Bile acids, acylcarnitines, amino acids, free fatty acids, LPCs, and heme pigmentation molecules exhibited utility in stratifying HCC patients from patients with cirrhosis. Canavaninosuccinate, which showed a striking 680-fold elevation in HCC patients vs cirrhosis controls and outperformed AFP in sensitivity and specificity. Sphingosine 1-phosphate (↑), sphingosine (↑), GRO-α (↑), and thrombin light chain (↑) were other putative HCC biomarkers that had superior predictive utility for HCC than AFP. Bile acids, fibrinogen cleavage byproducts, dicarboxylic fatty acids, and ROS-related γ-glutamyl peptides exhibited strong association with cirrhosis and the further development of these metabolites as diagnostic markers of cirrhosis may be valuable. In addition to individual metabolites, global patient metabolomes exhibited superior sensitivity for diagnosis of HCC vs AFP where a comparison was made[31,35,38,45].

Although these data are preliminary in nature, they reflect the early promise that metabolomics platforms hold in potential clinical implementation for disease diagnosis. Future metabolomics studies with larger, better demographically and clinically characterized patient cohorts may resolve the heterogeneous metabolomic expression patterns in HCC vs cirrhosis.

Given that > 90% of HCCs emerge in the setting of cirrhosis, future HCC metabolomics studies will be most impactful and clinically relevant if they compare the expression patterns of HCC patients vs cirrhosis controls. Moreover, patients with HCC and cirrhosis should be matched by etiology (viral vs non-viral), liver function, and BMI to limit the influence of data confounders. Furthermore, it is paramount the appropriate metabolomic profile comparisons are made, namely HCC vs cirrhosis, cirrhosis vs etiology of cirrhosis (viral or non-viral), and cirrhosis vs NHC. In a recent study, the entire stepwise hepatocarcinogenic process from NHC to HBV, through cirrhosis, and culminating in HCC was analyzed. Appropriately, Gao et al[46] focused their expression profile comparisons on HCC vs cirrhosis, and cirrhosis vs HBV/NHC. This approach enables investigators to make adequate conclusions about the interval at which putative biomarkers become relevant in the hepatocarcinogenic process and demonstrates the relevance of the dataset comparisons. Moreover, investigation of the pathways involved in the progression from the initial liver insult to cirrhosis remains a largely untapped realm of biomarker discovery within metabolomics, and may streamline the identification of potential cirrhosis diagnostic markers. More broadly, metabolomics is well-suited for clarifying the entirety of the metabolic remodeling that occurs throughout hepatocarcinogensis, and can hence streamline biomarker discovery efforts at each pathological interval.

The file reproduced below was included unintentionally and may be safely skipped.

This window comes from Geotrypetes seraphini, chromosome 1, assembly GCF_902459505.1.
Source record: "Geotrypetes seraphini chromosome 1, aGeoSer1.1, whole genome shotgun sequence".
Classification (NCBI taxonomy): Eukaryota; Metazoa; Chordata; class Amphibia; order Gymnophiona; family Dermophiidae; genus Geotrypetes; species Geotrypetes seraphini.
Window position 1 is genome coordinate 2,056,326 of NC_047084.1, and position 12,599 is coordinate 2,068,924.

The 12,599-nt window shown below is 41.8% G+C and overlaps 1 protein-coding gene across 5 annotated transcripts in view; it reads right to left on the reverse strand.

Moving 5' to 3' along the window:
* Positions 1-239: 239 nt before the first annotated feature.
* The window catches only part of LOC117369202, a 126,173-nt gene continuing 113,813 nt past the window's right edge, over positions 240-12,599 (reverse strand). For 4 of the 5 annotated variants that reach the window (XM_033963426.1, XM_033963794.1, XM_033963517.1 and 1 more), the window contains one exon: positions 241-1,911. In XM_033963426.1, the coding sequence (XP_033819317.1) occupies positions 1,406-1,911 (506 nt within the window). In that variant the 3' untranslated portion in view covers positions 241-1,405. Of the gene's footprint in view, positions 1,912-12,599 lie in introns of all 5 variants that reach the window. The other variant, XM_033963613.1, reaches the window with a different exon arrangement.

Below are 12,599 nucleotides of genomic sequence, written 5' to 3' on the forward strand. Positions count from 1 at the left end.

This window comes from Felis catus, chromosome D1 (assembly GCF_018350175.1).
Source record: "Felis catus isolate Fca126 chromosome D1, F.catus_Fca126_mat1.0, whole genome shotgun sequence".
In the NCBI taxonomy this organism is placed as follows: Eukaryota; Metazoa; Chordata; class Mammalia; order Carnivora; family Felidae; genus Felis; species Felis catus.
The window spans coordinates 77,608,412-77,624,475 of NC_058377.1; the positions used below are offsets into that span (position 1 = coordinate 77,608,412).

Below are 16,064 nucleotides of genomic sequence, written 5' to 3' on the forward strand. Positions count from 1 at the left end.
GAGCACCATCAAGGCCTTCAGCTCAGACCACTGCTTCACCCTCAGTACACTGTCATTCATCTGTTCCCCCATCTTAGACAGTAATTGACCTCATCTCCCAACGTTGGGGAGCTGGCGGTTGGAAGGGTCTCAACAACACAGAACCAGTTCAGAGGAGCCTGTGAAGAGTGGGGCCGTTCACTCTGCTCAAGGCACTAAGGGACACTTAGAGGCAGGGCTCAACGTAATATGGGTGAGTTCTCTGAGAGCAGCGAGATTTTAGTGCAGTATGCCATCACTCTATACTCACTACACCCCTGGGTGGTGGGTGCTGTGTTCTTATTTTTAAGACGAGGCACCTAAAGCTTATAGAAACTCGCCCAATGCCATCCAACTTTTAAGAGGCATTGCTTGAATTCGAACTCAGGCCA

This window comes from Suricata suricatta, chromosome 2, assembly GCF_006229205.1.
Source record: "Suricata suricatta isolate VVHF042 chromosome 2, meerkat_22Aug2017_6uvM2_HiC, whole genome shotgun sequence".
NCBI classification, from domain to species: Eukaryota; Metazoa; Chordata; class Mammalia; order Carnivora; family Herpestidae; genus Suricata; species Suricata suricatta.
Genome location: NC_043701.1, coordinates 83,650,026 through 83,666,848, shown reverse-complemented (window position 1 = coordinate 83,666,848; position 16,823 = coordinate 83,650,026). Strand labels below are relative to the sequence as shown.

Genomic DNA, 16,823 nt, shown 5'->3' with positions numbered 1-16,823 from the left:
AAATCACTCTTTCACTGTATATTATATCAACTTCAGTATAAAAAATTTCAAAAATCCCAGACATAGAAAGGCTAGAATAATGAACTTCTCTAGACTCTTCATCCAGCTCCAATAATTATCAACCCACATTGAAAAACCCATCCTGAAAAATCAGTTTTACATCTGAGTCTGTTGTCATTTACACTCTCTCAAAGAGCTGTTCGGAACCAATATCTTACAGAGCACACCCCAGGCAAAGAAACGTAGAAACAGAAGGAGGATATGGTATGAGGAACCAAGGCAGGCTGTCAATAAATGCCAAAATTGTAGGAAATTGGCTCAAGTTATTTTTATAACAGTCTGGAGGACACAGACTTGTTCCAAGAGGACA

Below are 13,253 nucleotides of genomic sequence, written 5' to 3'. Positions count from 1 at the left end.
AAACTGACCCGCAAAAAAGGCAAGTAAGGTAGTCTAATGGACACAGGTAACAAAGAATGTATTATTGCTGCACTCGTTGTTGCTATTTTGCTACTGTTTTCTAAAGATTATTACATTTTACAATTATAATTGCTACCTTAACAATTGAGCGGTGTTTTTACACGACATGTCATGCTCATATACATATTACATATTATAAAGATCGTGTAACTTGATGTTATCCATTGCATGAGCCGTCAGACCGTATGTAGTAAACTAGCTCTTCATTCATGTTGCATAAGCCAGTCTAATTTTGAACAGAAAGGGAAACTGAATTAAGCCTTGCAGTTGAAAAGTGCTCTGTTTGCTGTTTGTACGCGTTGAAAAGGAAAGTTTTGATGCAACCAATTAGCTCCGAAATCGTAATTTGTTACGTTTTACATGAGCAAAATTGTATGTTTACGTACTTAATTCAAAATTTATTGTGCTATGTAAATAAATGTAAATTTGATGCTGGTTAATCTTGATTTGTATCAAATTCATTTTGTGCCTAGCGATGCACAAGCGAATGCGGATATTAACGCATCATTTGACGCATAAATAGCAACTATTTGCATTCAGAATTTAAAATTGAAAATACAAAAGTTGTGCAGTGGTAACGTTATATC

The findings of these works demonstrate the powerful resource that is metabolomics for identifying potential novel diagnostic biomarkers of HCC. The translational optimality of metabolomics is underscored by its capability to simultaneously process high volumes of patient specimens and interpret metabolic expression profiles through robust, validated and automated software. Still greater, metabolomics holds promise as a novel disease screening and diagnostic modality that, through characterization of a patient’s global metabolic profile, can in a more sophisticated and comprehensive fashion accurately predict the presence of disease.


Manuscript source: Invited manuscript

Specialty type: Gastroenterology and hepatology

Country of origin: United States

Peer-review report classification

Grade A (Excellent): 0

Grade B (Very good): B

Grade C (Good): 0

Grade D (Fair): 0

Grade E (Poor): 0

P- Reviewer: Wei JF S- Editor: Qi Y L- Editor: A E- Editor: Li D

1.  Altekruse SF, McGlynn KA, Reichman ME. Hepatocellular carcinoma incidence, mortality, and survival trends in the United States from 1975 to 2005. J Clin Oncol. 2009;27:1485-1491.  [PubMed]  [DOI]  [Cited in This Article: ]  [Cited by in Crossref: 1196]  [Cited by in F6Publishing: 1424]  [Article Influence: 101.7]  [Reference Citation Analysis (0)]
2.  El-Serag HB. Hepatocellular carcinoma. N Engl J Med. 2011;365:1118-1127.  [PubMed]  [DOI]  [Cited in This Article: ]  [Cited by in Crossref: 2881]  [Cited by in F6Publishing: 3048]  [Article Influence: 254.0]  [Reference Citation Analysis (0)]
3.  Hussain SM, Semelka RC, Mitchell DG. MR imaging of hepatocellular carcinoma. Magn Reson Imaging Clin N Am. 2002;10:31-52, v.  [PubMed]  [DOI]  [Cited in This Article: ]  [Cited by in Crossref: 88]  [Cited by in F6Publishing: 86]  [Article Influence: 4.1]  [Reference Citation Analysis (0)]
4.  El-Serag HB, Rudolph KL. Hepatocellular carcinoma: epidemiology and molecular carcinogenesis. Gastroenterology. 2007;132:2557-2576.  [PubMed]  [DOI]  [Cited in This Article: ]  [Cited by in Crossref: 3846]  [Cited by in F6Publishing: 4170]  [Article Influence: 260.6]  [Reference Citation Analysis (2)]
5.  El-Serag HB, Mason AC. Rising incidence of hepatocellular carcinoma in the United States. N Engl J Med. 1999;340:745–750.  [PubMed]  [DOI]  [Cited in This Article: ]